Early next morning the air was tainted with the smell of mothballs. The servants were in a whirl of activity, preparing and packing several outfits for each member of the family party. They were to stay two nights in Canterbury and apart from the races there would be balls, a tour of the cathedral and dinner at the homes of two local families of Edward and Elizabeth’s acquaintance. I heard Sayce, Elizabeth’s maid, reading out the list, marking each event with a tick when the requisite items of clothing were ready to stow in the carriages.
‘I love dancing, but I’m in despair!’ Jane led me along the landing to her room, past maids carrying armfuls of petticoats, shawls and pelisses. ‘I don’t know what on earth I’m going to wear!’ She had put off her mourning attire a fortnight since and was now free to dress in whatever she chose. I wondered why she was so agitated. ‘Look,’ she said, pointing to the bed. ‘It’s my only good gown. But Elizabeth says there are going to be two balls.’ She flopped down beside the pale green satin dress with its trim of white silk rosebuds. ‘What am I going to do?’ she groaned, ‘I can’t possibly wear the same dress twice!’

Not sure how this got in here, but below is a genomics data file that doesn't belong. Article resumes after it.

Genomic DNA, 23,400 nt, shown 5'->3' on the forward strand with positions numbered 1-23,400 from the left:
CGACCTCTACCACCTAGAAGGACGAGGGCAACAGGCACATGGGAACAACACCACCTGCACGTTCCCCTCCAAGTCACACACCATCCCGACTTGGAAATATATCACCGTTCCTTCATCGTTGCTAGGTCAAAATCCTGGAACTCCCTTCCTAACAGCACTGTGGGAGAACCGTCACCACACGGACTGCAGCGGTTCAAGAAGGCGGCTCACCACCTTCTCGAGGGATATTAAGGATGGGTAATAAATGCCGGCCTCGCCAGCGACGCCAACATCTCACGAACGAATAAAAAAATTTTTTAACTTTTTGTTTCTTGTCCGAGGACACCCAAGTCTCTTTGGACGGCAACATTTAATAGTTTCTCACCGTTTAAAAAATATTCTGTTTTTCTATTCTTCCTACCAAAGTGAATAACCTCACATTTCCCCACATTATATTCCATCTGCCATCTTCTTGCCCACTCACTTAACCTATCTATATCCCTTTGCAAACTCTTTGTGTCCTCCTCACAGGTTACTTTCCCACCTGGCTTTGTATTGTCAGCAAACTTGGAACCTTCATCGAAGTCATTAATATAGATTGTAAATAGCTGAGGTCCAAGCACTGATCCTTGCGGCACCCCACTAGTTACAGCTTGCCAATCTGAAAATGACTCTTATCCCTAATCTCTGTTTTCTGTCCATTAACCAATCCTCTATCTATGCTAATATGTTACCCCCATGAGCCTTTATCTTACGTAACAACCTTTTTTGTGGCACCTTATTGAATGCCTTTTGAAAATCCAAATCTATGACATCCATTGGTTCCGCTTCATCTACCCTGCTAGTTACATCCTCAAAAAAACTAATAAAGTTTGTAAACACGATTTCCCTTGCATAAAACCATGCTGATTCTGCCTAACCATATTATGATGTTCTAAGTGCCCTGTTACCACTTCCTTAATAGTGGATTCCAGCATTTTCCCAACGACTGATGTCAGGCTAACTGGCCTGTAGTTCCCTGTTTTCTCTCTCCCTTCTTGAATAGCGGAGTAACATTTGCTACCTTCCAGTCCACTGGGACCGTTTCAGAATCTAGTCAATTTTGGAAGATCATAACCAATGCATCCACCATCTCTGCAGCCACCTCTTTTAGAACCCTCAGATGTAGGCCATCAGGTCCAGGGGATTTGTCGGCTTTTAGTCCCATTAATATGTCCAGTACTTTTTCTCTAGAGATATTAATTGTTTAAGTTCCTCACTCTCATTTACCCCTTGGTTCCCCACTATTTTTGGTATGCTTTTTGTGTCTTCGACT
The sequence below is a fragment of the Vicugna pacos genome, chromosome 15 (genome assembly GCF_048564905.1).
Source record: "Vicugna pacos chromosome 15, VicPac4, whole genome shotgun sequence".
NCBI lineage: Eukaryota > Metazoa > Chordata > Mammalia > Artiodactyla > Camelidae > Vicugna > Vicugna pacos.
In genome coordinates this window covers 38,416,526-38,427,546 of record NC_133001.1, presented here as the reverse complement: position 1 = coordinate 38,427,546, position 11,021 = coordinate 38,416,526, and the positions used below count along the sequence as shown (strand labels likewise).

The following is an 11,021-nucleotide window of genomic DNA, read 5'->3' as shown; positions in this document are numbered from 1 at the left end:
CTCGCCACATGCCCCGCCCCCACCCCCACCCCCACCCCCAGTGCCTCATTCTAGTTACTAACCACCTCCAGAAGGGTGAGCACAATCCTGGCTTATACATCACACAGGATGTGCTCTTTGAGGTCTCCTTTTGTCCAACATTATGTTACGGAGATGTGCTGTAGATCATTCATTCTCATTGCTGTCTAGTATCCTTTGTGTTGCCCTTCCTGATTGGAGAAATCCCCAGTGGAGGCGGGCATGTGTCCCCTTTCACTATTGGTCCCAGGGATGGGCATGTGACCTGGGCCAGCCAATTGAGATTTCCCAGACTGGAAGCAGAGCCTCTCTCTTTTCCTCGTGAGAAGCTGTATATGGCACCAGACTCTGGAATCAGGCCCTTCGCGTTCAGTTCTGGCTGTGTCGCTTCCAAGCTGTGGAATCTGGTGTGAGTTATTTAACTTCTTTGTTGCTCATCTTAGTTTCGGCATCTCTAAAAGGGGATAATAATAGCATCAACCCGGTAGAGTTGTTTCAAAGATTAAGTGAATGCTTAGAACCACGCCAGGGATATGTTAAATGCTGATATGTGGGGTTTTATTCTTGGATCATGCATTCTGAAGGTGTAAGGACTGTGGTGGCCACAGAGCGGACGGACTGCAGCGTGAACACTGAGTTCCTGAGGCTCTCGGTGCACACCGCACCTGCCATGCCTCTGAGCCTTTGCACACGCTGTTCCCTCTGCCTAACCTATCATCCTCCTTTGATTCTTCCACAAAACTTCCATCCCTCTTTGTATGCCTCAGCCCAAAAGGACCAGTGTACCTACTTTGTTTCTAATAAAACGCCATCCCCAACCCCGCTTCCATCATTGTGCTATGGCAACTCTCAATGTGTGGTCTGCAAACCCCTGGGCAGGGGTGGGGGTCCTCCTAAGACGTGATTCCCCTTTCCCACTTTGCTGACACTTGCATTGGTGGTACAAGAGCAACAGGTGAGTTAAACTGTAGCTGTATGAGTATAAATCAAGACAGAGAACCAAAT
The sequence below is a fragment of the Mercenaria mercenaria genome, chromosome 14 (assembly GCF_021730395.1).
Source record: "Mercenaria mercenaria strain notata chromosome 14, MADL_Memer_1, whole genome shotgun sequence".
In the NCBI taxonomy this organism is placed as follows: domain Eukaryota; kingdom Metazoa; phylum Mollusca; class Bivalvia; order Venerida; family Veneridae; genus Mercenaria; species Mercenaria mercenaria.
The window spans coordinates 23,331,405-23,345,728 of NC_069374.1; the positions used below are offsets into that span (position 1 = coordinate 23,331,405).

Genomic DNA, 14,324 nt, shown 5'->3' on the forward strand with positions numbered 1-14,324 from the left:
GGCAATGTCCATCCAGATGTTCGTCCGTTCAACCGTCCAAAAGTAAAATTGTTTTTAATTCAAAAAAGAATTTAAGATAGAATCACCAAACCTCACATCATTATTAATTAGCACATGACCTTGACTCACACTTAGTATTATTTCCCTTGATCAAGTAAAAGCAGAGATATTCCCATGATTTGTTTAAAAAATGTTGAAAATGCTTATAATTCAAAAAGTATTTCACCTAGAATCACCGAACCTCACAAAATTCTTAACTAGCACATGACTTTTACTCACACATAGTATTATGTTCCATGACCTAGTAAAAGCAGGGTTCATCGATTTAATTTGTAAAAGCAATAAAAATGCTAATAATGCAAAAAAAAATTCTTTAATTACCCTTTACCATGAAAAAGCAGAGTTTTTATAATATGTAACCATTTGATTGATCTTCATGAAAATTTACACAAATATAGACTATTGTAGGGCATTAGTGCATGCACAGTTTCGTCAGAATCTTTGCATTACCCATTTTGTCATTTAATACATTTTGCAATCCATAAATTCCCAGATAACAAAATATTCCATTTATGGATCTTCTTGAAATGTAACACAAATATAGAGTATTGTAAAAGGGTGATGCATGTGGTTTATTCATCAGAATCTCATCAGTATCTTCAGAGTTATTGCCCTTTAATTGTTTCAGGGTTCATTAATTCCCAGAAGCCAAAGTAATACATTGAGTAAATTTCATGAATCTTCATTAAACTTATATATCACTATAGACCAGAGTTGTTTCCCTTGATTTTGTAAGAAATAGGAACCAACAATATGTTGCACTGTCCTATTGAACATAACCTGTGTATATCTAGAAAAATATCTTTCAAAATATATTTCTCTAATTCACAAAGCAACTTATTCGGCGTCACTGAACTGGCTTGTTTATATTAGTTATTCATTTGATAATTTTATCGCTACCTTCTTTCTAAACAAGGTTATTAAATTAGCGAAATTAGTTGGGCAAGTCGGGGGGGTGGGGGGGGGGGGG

‘Do you have a white gown?’ I asked, ‘Something you could trim up with a bit of lace?’
‘I have one of white cambric, but no lace. Elizabeth would disown me if I stood next to her in it.’
I could just imagine it. Elizabeth had a roomful of the most exquisite gowns to choose from. I had seen Sayce take out the oyster-coloured silk, its bodice embroidered with seed pearls, and the fine India muslin with the blush satin petticoat. She would, no doubt, pack at least two more ball gowns with matching reticules, slippers, caps and fans in case the mistress changed her mind. How could Jane, the unmarried daughter of a country parson’s widow, be expected to live up to that?